Looking at yet a third region, of the state, Memphis, we find large numbers of TEA’s affiliate members leaving to form their own association. The exodus in Memphis was prompted, at least in part, by TEA’s legal service program. According to Keith Williams, Executive Director of the Memphis-Shelby Education Association, the TEA legal service program was producing a 2 to 3% win percentage. You read that right. That means they reportedly lost 97 to 98% of the cases they pursued! The hapless Washington Generals who “play” against the Harlem Globetrotters have a similar record!

Perhaps teachers who belong to TEA are happy with their dues money being spent on funding unnecessary lawsuits across Tennessee. Presumably, those TEA members have no problem with the fact their lawsuits distract our educators and Administrators from focusing on improving our schools and producing better results in our classrooms. Its their dues money and if they don’t care how it is spent then why should we?

But the taxpayer money used to defend against these often frivolous law-suits is OUR money. We definitely can, and SHOULD, care about that! The TEA and their lawyers have declared a war on taxpayers; and it is time for legislators and candidates for the legislature to make it clear which side they are on in this fight. Are they on the side of the teachers and the taxpayers and willing to aggressively fight to protect their interests against the excesses of the TEA? Or are they simply lackeys for the teachers’ union? Republican legislators and candidates should reject TEA money and support in the upcoming election season in order to make it clear who they choose to stand with – and against!


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Steve Gill is a conservative Republican strategist and frequent contributor to the Tennessee Star.


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4 Thoughts to “Steve Gill Commentary: T.E.A. Sticking It to Teachers and Taxpayers with Needless Lawsuits”

  1. […] The TEA/NEA have been strong supporters of Democrats and liberal causes in Tennessee and nationally. The increased activism of the union, and threats of illegal strikes, are unlikely to appeal to Republican primary voters in the 2020 elections. Nor will their pattern of costly and frivolous lawsuits that waste taxpayer dollars and educators’ time. […]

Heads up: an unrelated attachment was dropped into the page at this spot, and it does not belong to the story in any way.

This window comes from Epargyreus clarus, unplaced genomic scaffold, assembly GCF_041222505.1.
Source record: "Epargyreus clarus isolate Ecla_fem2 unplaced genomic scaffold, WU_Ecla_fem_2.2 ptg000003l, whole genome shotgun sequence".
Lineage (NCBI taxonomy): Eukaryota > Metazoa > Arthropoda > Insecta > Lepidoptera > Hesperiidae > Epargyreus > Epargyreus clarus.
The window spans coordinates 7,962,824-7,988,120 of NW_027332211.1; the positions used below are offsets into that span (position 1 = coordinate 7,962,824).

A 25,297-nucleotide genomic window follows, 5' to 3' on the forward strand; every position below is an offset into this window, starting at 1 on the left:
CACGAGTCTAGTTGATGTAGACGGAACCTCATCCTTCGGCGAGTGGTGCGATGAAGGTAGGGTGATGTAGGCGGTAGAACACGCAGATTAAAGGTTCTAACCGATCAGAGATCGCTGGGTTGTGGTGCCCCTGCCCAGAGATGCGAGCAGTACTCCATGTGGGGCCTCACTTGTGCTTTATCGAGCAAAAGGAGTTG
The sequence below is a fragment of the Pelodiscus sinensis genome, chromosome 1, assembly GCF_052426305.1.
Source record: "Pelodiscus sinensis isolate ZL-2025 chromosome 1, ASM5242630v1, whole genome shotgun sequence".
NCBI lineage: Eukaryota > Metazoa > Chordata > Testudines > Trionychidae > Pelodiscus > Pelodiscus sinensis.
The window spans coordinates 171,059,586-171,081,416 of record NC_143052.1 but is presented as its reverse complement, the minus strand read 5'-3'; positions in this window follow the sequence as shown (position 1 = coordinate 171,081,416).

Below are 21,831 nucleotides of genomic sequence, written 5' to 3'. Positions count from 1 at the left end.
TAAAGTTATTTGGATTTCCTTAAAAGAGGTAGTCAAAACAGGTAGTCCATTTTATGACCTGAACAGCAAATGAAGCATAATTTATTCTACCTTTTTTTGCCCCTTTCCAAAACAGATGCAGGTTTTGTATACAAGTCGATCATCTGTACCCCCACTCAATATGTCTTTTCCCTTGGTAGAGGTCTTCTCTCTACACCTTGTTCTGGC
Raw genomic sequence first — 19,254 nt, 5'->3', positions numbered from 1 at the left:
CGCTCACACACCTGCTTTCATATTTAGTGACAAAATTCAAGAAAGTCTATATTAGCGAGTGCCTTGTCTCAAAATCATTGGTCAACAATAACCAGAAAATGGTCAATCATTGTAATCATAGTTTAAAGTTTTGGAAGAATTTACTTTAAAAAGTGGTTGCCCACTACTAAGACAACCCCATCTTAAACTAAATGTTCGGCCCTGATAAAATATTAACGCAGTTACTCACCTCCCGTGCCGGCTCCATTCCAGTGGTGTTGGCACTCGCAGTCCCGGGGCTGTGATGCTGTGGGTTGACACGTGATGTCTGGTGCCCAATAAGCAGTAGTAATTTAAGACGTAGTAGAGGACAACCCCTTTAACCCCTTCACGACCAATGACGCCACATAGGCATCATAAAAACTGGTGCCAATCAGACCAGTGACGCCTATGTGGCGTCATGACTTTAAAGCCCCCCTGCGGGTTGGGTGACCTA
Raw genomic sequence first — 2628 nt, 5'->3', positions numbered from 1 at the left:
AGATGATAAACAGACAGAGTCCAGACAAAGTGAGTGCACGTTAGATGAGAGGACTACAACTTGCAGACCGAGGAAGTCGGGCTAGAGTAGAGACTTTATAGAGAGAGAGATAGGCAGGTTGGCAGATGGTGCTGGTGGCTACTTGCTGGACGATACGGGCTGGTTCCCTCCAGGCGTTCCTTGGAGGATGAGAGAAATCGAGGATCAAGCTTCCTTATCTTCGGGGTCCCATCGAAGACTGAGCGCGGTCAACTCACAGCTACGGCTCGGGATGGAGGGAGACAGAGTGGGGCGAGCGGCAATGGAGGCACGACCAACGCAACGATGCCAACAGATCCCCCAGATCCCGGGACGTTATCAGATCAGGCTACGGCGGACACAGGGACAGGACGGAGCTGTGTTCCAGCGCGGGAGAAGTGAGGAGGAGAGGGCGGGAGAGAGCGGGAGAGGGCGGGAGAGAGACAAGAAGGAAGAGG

2. Lynn Seifert

    As a retired director of schools, I have been on the receiving end of TEA’s vainglorious marketing. Not a lawsuit but, nonetheless, a misrepresentation of facts for the sole purpose of touting their stand for teachers. Having been an association president prior to moving into administration, I believed in the TEA of the day. Afterwards, I quickly learned that as in turning over a rock, what lies underneath is a better representation of the foundation than the rock itself. When people would rather head to the courthouse than sit down and discuss solutions, it’s time to evaluate what is truly meant by standing for teachers.

  3. Horatio Bunce

    From the TEA linked article:
    “Marczak later admitted in testimony in the case that the Google Docs poll had no mechanism for verifying that only Maury County teachers could vote and no mechanism to prevent multiple votes from being cast.”

    Which also means there is no mechanism to see if TEA members poisoned the well with the fraud votes.

    “By soliciting the views or opinions of individual professional employees on mandatory subjects of collaborative conferencing, the Defendant has interfered with the rights of professional employees to be represented in collaborative conferencing by representatives of their choosing,” according to the lawsuit.”

    Shouldn’t the “professional employees” as the TEA likes to refer to themselves be paying the state “professional privilege tax” at $400 per year simply for the privilege of offering their professional services – whether they have any actual work or not, like other “professionals” are forced to do?

    Or don’t they want to be “treated like professionals” are in Tennessee?